Space

Bureaucracy in Space

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NASA last month issued a set of loose conceptual rules for private companies that might take over from its own space shuttles in moving astronauts to the international space station. (At only 39 pages, it's very loose indeed for government regulatory work). Some of the points of the certification requirements:

The LOC probability distribution for the ascent phase of a 210 day ISS mission shall have a
mean value no greater than 1 in 1000
b.  The LOC probability distribution for the entry phase of a 210 day ISS mission shall have a
mean value no greater than 1 in 1000

"LOC" is the polite bureaucratese for "loss of crew," that is, killing the astronauts.

The CCTS [Commercial Crew Transportation System] shall provide the capability to isolate and/or recover from faults identified during system development that would result in a catastrophic event….

The CCTS shall provide the capability for autonomous operation of system  and subsystem functions, which, if lost, would result in a catastrophic  event.
Rationale: This capability means that the crewed system does not depend on communication with Earth  (e.g., mission control) to perform functions that are required to keep the crew alive.

The CCTS shall provide the capability for the crew to readily access equipment involved in the response to emergency situations and the capability to gain access to equipment needed for follow-up/recovery operations.
Rationale: Fire extinguishers are one example of the type of equipment needed for immediate response to a fire emergency.  "Ready access" means that the crew is able to access the equipment in the time required without the use of tools.  The ready access time will depend on the phase of flight and the time to effect of the hazard.  Ready access also accounts for suited crewmembers if the equipment could be needed during a mission phase or operation where the crew is suited.  A contamination clean-up kit is an example of equipment needed for follow up/recovery operations.

It's all refreshingly everyday, like the most convincing science fiction. The era of the space taxi is dawning. Katherine Mangu-Ward wrote last month on NASA's efforts to make room for private space flight companies.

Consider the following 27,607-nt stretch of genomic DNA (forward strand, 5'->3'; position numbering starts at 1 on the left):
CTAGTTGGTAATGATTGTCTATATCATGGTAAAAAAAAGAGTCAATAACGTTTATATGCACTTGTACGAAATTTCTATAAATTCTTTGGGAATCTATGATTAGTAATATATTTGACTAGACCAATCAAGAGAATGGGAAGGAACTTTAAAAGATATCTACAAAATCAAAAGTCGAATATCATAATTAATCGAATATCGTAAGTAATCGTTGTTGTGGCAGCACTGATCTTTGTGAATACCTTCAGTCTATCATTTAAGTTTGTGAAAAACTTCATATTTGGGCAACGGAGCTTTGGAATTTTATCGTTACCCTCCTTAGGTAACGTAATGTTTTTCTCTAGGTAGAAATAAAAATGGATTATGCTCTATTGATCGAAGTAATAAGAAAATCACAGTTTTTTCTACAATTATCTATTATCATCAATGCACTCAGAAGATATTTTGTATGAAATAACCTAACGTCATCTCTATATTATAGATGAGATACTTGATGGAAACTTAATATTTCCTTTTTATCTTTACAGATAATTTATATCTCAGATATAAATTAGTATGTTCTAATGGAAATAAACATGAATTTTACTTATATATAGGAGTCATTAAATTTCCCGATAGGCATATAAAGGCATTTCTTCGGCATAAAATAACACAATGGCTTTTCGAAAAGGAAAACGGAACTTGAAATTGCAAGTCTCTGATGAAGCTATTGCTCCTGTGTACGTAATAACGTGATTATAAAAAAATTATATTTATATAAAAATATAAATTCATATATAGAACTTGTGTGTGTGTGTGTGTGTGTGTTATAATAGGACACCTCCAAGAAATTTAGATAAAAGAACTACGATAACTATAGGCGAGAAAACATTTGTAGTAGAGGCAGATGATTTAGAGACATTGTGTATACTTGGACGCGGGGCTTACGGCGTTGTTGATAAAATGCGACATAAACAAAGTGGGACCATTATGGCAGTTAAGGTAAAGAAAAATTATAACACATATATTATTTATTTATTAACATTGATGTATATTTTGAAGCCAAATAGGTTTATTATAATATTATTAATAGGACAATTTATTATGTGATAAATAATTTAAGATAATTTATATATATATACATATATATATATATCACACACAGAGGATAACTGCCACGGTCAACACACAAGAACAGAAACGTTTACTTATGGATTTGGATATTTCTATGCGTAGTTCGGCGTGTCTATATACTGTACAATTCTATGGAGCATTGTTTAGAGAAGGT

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  1. LOC for the space shuttle was ~1 in 75. They seem to be harshening up the standard a good bit.

    1. Actually, I guess more like 1 in 150 each way.

      1. They designed it to be 1 in 1000.

        Ah, the magic of paper.

        1. The first safety analysis said 1 in 75 flights would have LOC accidents. NASA said that wasnt good enough, they needed to redo the analysis. They came back with “Oh we were wrong, actually 1 in 1000 (or whatever it was).”

          They were right the first time around.

          1. Did I say “designed”? I meant “declared”.

            1. Yeah. IIRC from Feynman’s account of the Challenger investigation, he polled a roomful of various types on the LOC guess. Rocket engineers said 1 in 50-75. Managers said 1 in 1000-10000.

          2. Challenger was flight 51, Columbia was flight 107, so maybe the original number was 1 in 50. I remember it being really accurate for the two disasters.

            1. Challenger’s mission number was 51, but it was the 25th flight.

              1. That makes it even worse.

      2. Including Columbia and Challenger? I didn’t realize there had been so many missions.

        Also, don’t forget Apollo 1, although that might not count since they hadn’t even ascended yet.

        1. There have been just over 150 missions, forget the exact number.

          1. Last planned flight is #135.

            1. robc, the STS number doesn’t indicate the actual number of the flight, taken sequentially from the beginning.

              I don’t know the actual number of flights either, but I’m almost positive that Challenger was not the 51st flight and Columbia was not the 107th either.